Connecting the physical and the digital – this idea is core to PTC’s technologies and mission; it’s right in our logo and it’s close to our hearts.
Digital twin, digital thread, IIoT, augmented reality (AR)… these concepts and technologies are innovating how workers are doing their job – and changing industries. The technology has come a long way, but there’s a lot more potential.
Consider this: The way we currently engage with technology is primarily through screens, whether it’s a smartphone, a computer monitor, or a machine UI. These screens give us insight and control, but they’re also limiting and often disconnected. Disparate systems don’t talk to one another and can make what should be a simple process into a complicated set of steps. There is a growing need for a new type of human-machine interface (HMI) that provides a universal way for people to understand and control complex, interconnected computing systems: a universal HMI.
The researchers in the PTC Reality Lab are keenly interested in this problem – and are actively working on solutions – particularly with AR – that remove barriers and empower humans to more seamlessly engage with digital technologies. A key component to these solutions is Reality Editor.
I recently sat down with Ben Reynolds – who has been developing the Reality Editor with PTC Reality Lab’s lead scientist Valentin Heun since he was an undergrad at MIT and grad student at MIT Media Lab – to find out more.
“At a basic level, Reality Editor is a system that allows you to visualize information from machines, control and interact with them, even reprogram them, through augmented reality,” says Reynolds.
Now the Innovation Engineering Director at PTC, Reynolds is continuing his work on the Reality Editor in collaboration with his colleagues. A bit of a jack-of-all-trades for the team, he collaborates closely with Heun and team members to create easy-to-use, intuitive user interfaces for machines using augmented reality.
The very early iterations of Reality Editor yielded humble, but thought-provoking demos. For example, using AR to show the songs playing on a radio, or to change the color of a lamp using an AR color picker. These demos showed a first iteration of what Heun later described as bi-directional augmented reality.
These demos were so powerful that four master and one PhD theses would follow to deeply explore the potential of this technology.
Now at PTC, the team is applying this entire scope of researched knowledge within complex industrial systems and processes, but with the same end goal: to enhance human interactions between the physical and digital worlds.
“When you point an AR device – such as your phone – at a computer or machine connected to the Reality Editor platform, a user interface for that machine pops up in augmented reality, directly mapped onto the shape of the machine,” Reynolds explains.
The interface allows the user to do simple tasks like reading a sensor value or turning a motor on or off. But that’s just the start; it has a lot of power and supports more complex tasks like moving digital content between computers in a spatial way, or even drag-and-drop programming to connect multiple machines together.
“AR gives people the ability to interact with machines in new and powerful ways, with relatively little training, which has diverse industrial applications,” Reynolds says.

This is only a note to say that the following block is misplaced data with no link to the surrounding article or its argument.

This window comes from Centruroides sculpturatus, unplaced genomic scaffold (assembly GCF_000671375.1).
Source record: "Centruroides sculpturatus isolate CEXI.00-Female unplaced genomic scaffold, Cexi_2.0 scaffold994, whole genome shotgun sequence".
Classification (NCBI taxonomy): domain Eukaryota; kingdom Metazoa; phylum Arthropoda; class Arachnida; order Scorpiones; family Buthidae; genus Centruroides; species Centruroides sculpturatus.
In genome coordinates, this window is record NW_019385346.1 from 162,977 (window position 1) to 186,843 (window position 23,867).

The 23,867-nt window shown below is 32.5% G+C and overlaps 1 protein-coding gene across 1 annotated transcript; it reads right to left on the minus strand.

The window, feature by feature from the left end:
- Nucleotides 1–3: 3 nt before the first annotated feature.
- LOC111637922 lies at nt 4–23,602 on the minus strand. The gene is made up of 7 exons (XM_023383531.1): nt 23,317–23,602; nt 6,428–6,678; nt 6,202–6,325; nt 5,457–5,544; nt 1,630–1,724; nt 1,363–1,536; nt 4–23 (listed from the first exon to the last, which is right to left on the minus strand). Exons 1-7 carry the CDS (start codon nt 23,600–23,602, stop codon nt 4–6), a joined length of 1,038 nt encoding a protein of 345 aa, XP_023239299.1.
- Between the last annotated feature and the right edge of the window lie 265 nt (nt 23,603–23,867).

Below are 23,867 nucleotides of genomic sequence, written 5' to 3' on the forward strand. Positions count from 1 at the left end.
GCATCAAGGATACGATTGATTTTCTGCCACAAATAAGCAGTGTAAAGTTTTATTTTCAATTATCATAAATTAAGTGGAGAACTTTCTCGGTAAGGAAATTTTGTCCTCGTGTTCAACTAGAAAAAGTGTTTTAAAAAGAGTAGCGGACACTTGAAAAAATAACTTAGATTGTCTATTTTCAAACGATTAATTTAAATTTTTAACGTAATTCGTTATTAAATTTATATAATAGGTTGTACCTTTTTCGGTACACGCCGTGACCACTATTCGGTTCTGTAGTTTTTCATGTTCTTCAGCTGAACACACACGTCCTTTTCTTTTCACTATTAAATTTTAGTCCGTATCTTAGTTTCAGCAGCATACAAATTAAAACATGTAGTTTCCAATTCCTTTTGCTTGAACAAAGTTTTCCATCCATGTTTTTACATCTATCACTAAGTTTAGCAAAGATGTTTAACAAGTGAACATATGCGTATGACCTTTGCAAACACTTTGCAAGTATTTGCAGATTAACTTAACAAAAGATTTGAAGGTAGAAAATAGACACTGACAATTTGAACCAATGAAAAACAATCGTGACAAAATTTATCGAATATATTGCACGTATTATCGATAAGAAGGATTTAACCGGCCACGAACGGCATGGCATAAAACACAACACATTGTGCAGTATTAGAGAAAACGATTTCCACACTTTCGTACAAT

Check out this video for a quick demo:
There’s a bigger picture here: The current state of technology in the industrial environments is essentially the more the merrier – phones, computers, sensors, machines, and all the smart, connected things. While there are internet technologies (i.e. IioT) to connect the data of these devices, with the current tools each computer or machine still more or less feels like a separate “box“. In other words, a room full of computers still feels like a room full of computers, rather than a larger, interconnected computing environment.
This is an important distinction, and enabling the latter is an incredibly powerful idea for the complexities of the factory.
“Reality Editor attempts to blur the lines between all these separate boxes by giving people a universal tool they can use to interact with all of these physical and digital things in a natural way, rather than going back to a computer terminal and writing code,” Reynolds says.
In many ways, Reality Editor is the glue that ties the PTC Reality Lab’s work together. For example, it can be used to program a robot, and allow it to interact safety with a piece of machinery. Instead of using multiple UIs, Reality Editor streamlines the communication process for the worker.
“We’re fascinated with the idea of breaking down the barriers of different user interfaces and we’re pushing that idea further through different experiments,” Reynolds says. The team is working on something particularly compelling to be unveiled at LiveWorx this June.
In their new space at PTC’s Boston headquarters, Reynolds describes the atmosphere as “controlled chaos” where creativity reigns. “We’re all self-motivated and autonomous, we all love building things, and encourage each other to run wild with ideas.”
Reynolds explains, “I’ll build a prototype, send it to the rest of the team, and it’s exciting to see what kind of reactions they have, then we can tweak it, add to it – and that’s when it starts to get fun.”
Stay tuned for updates and insights on PTC’s Reality Lab here on our blog. Keep tabs on their exciting work by following them on Twitter, @PTCRealityLab.